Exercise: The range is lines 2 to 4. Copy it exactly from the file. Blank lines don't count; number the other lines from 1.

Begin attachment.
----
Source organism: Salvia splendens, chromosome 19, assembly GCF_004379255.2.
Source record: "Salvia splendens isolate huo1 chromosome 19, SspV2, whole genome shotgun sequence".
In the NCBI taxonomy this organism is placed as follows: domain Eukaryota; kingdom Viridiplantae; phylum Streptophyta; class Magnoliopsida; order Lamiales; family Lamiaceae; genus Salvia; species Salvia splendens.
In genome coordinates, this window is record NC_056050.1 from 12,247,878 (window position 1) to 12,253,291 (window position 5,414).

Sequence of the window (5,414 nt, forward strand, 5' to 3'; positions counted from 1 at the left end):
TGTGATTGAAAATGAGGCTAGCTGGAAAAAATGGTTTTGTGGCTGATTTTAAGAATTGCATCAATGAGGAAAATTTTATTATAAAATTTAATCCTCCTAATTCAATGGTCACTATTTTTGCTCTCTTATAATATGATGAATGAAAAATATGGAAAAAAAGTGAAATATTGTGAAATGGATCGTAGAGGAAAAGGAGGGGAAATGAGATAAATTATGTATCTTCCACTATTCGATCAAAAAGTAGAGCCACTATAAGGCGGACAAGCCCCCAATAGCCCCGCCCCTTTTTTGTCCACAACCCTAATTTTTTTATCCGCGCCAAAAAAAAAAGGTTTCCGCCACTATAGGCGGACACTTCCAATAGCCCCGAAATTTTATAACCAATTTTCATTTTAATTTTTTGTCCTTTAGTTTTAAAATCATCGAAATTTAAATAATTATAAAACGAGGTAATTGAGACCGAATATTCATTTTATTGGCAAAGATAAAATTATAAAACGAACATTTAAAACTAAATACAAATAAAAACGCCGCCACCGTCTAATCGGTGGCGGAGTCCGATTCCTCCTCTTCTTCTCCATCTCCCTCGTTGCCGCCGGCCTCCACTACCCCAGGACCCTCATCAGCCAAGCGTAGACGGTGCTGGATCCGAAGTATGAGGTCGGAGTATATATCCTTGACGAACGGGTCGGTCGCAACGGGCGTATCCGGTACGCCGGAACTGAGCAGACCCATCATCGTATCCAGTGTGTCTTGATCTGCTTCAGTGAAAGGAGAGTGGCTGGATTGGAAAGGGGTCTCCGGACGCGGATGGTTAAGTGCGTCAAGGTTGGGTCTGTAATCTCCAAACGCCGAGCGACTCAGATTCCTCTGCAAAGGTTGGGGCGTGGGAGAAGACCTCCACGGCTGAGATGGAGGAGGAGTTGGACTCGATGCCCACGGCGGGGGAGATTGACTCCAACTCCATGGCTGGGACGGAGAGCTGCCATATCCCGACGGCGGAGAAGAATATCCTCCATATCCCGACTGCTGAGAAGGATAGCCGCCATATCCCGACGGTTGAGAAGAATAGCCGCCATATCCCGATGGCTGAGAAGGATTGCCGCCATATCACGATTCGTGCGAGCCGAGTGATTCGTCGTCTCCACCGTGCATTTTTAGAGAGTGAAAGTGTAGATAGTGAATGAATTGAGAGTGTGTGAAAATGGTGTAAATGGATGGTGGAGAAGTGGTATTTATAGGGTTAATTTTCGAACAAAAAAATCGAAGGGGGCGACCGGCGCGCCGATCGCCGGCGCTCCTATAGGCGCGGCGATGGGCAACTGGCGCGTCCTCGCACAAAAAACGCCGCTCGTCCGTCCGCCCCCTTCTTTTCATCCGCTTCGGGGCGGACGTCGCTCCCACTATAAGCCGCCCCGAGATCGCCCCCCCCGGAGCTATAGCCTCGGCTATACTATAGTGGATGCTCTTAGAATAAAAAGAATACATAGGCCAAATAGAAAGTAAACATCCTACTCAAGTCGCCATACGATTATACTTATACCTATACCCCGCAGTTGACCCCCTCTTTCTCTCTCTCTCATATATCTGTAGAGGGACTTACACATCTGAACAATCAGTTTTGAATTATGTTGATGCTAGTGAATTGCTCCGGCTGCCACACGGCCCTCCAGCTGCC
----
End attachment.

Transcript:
Source record: "Salvia splendens isolate huo1 chromosome 19, SspV2, whole genome shotgun sequence".
In the NCBI taxonomy this organism is placed as follows: domain Eukaryota; kingdom Viridiplantae; phylum Streptophyta; class Magnoliopsida; order Lamiales; family Lamiaceae; genus Salvia; species Salvia splendens.
In genome coordinates, this window is record NC_056050.1 from 12,247,878 (window position 1) to 12,253,291 (window position 5,414).